Financial regulators, lulled into inaction by soaring bank and Wall Street profits, failed to protect Americans from the 2008 financial crisis, senior U.S. officials told an investigative panel on Thursday.

In testimony that urged stricter oversight in future while admitting past errors, Federal Deposit Insurance Corp Chairman Sheila Bair headlined a second day of public hearings by Congress' Financial Crisis Inquiry Commission.

Not only did market discipline fail to prevent the excesses of the last few years, but the regulatory system also failed in its responsibilities, she said.

Record profitability within the financial services industry also served to shield it from some forms of regulatory second-guessing, Bair told the commission.

When financial firms are making money, even amid questions about how they are doing it, it can be difficult for regulators to take away the punch bowl, she said.

The 10-member panel, in its first public hearing on Wednesday, heard a tale of misjudgments and regret from top banking executives, but got no outright apology or any new explanations for the debacle that shook world markets.

The bankers acknowledged taking on too much risk and having choked on their own financial cooking in the subprime mortgage market, but they defended their pay packages and the huge size of their businesses in the face of proposals to break them up.

The commission, chaired by former California State Treasurer Phil Angelides, is beginning its work amid rising public fury over the crisis, its aftermath and what to do to prevent something like it from happening again.

President Barack Obama said on Thursday he was determined to impose a fee on big banks to ensure all taxpayer money used to bail them out was recovered.

The banking titans set off a media circus on Capitol Hill on Wednesday, but the regulators met with a half-empty hearing room. Discussion between them and the panel was more subdued than the sometimes combative exchanges with the bankers.

Attorney General Eric Holder even left the hearing early, after making a statement, because of another engagement.

In addition to Bair, the commission heard from Securities and Exchange Commission Chairman Mary Schapiro, who said a program set up by the SEC in 2004 to supervise investment banks was a failure. The program was ended in September 2008.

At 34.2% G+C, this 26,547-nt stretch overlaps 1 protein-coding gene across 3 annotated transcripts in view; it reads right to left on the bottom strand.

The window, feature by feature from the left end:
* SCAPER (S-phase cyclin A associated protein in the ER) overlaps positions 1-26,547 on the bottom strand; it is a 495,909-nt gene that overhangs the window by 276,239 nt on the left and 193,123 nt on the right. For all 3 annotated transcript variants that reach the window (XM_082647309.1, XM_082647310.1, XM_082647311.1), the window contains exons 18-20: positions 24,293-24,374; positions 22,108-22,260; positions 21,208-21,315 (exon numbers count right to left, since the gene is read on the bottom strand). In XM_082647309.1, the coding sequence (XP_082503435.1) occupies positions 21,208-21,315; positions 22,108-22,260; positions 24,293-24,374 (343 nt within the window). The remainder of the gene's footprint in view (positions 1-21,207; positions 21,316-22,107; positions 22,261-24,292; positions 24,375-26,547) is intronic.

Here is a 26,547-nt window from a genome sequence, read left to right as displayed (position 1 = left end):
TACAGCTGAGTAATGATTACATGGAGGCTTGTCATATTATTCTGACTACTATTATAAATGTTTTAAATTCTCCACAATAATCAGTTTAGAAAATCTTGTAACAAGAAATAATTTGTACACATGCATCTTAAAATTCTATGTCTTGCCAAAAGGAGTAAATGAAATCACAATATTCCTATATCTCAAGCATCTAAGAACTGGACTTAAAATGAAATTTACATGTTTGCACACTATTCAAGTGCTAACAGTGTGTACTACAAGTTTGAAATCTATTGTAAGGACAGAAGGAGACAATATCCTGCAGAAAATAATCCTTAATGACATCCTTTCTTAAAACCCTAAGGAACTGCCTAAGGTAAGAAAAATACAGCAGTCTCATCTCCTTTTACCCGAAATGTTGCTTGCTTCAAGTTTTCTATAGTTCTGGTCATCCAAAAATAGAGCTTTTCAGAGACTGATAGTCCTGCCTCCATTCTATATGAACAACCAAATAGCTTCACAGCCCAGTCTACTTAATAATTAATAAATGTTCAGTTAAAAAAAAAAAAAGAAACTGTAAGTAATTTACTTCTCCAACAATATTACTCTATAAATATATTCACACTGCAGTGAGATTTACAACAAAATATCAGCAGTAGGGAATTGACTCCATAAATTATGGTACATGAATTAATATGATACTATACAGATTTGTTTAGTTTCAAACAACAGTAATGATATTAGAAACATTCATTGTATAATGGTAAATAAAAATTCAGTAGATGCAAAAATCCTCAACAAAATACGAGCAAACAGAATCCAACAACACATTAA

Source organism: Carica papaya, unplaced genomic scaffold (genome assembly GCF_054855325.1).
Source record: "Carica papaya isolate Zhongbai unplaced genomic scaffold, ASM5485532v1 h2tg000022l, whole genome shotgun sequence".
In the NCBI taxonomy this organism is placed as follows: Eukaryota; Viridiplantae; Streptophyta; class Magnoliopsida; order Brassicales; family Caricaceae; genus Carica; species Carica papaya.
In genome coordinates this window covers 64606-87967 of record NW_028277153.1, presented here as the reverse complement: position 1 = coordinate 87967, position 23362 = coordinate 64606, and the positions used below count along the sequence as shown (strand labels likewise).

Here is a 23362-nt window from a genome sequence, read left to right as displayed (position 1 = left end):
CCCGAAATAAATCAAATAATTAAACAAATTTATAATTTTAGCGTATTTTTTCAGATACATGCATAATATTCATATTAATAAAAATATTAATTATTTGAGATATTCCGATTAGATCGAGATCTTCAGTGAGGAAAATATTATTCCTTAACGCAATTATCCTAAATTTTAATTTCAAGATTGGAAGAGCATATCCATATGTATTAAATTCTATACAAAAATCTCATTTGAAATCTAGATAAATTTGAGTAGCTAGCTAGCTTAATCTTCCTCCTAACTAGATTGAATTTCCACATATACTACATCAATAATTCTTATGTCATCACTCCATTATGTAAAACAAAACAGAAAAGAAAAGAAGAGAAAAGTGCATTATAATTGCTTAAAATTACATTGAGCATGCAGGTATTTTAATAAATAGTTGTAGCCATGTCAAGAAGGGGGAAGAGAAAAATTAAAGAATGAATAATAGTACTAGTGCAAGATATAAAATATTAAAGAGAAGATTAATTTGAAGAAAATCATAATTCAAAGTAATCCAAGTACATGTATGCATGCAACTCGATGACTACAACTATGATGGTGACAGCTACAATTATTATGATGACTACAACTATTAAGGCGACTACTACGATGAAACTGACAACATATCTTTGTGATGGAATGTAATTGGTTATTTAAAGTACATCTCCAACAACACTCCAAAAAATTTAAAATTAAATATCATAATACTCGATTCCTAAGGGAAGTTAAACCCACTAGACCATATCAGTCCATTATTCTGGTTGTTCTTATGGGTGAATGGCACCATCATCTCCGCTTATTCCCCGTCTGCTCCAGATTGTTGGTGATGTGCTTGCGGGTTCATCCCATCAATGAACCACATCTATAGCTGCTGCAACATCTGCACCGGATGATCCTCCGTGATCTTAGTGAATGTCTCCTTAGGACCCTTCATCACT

The Consolidated Supervised Entities program, based on voluntary regulation, was inadequately staffed; over-stretched the SEC's traditional capabilities; and unwisely let firms hold lower levels of capital, she said.

We have to conclude that that program was not successful, she said of the ill-fated attempt by the SEC to oversee global giants such as Goldman Sachs, Morgan Stanley, Lehman Brothers, Merrill Lynch and Bear Stearns.

Schapiro said the SEC is now reviewing investment bank practices in markets for subprime mortgage-backed securities and collateralized debt obligations in the real estate bubble.

We are seeking to determine whether investors were provided accurate, relevant and necessary information, or misled in some manner, Schapiro said.


Reuters Insider coverage of the Financial Crisis Inquiry Commission hearing:



The FDIC and SEC were deeply involved in the run-up to the crisis that peaked in late 2008 after the collapse of former investment banking giant Lehman Brothers.

Bair made waves this week with an FDIC proposal calling for banks with risky compensation schemes to pay higher deposit insurance premiums. It reflects Bair's readiness to experiment with using the FDIC's policy levers to influence bank behavior.

She was an early critic of subprime mortgage market excesses that helped inflate a historic housing price bubble well into 2007. When it broke, the aftershocks paralyzed capital markets and panicked the Bush administration.

Multibillion-dollar taxpayer bailouts and the deepest recession since the 1930s followed, saddling President Barack Obama with profound economic challenges and a political backlash that is still far from over.

The Angelides panel is modeled after the Pecora Commission, which probed the 1929 Wall Street crash. Its findings helped lead to the creation of the SEC and other reforms. Whether the new commission will be as substantive remains to be seen.

Its work coincides with efforts in Congress to overhaul financial regulation, a process now more than a year old and in which Bair has emerged as a key innovator.

The House of Representatives last month approved a sweeping reform bill over the objections of Republicans and banks. The Senate is working on a bill. By summer, a compromise House-Senate bill could reach President Barack Obama. (Additional reporting by Karey Wutkowski, Jeremy Pelofsky, Rachelle Younglai, Steve Eder; Editing by Tim Dobbyn)